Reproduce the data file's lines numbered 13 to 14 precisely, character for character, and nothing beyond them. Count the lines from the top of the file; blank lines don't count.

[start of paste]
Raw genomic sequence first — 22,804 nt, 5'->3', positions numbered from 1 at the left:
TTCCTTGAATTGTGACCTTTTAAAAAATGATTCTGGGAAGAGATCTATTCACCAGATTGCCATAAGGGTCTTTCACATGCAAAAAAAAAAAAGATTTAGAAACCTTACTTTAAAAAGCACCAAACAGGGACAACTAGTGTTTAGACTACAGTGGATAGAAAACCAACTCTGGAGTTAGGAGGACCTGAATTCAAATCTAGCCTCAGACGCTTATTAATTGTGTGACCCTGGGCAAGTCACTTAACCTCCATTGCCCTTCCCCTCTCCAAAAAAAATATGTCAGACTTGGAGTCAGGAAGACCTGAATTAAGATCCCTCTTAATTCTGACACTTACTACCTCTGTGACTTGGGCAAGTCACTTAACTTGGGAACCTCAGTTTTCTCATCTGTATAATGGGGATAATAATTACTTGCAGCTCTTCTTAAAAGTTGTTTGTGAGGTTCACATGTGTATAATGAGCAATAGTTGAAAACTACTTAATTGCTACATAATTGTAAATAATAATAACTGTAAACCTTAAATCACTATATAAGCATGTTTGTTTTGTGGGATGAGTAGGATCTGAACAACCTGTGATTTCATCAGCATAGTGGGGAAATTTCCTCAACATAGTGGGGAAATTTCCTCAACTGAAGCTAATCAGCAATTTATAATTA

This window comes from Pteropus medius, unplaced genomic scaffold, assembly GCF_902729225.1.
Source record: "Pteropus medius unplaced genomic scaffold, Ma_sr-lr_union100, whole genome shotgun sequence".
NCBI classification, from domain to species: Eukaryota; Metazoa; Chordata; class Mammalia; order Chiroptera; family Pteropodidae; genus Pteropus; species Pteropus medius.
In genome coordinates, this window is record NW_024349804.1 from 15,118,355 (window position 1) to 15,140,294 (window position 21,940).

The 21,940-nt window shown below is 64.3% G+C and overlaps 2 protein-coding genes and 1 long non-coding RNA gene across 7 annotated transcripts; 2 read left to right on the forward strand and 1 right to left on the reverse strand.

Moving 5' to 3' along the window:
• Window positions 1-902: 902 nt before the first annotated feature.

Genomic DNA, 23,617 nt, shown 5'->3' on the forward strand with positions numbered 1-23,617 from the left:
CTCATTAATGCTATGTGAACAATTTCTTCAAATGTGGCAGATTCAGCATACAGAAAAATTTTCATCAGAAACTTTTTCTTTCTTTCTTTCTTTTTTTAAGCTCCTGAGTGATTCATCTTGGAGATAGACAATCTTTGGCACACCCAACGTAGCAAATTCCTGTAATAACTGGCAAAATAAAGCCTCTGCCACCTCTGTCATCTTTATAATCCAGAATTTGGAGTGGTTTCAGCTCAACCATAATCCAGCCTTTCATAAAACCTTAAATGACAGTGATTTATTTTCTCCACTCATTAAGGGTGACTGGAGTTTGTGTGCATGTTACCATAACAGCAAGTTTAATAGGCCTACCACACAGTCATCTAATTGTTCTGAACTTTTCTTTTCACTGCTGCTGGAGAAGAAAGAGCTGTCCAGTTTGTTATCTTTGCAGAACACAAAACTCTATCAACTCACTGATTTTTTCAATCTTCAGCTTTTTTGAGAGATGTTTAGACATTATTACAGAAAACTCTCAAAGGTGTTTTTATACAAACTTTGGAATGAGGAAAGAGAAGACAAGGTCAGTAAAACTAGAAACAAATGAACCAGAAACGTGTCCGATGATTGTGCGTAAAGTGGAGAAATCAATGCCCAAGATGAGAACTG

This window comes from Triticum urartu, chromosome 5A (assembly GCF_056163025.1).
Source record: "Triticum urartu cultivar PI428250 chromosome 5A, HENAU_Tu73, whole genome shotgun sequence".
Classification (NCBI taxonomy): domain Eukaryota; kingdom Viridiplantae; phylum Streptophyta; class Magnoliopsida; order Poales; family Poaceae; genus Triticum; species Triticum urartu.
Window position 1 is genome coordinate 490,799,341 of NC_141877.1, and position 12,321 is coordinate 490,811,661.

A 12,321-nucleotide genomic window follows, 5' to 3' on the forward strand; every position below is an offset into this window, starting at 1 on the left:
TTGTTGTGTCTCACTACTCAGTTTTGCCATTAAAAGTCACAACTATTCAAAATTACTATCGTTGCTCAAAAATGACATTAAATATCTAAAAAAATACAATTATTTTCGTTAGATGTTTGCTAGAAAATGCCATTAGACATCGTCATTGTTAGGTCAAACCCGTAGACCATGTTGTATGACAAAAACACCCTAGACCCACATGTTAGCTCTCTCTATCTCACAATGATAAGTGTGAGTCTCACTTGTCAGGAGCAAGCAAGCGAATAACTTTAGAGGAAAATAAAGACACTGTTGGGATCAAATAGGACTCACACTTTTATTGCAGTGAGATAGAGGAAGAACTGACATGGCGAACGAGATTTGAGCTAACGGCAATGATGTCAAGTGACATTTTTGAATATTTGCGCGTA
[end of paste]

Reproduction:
Source record: "Triticum urartu cultivar PI428250 chromosome 5A, HENAU_Tu73, whole genome shotgun sequence".
Classification (NCBI taxonomy): domain Eukaryota; kingdom Viridiplantae; phylum Streptophyta; class Magnoliopsida; order Poales; family Poaceae; genus Triticum; species Triticum urartu.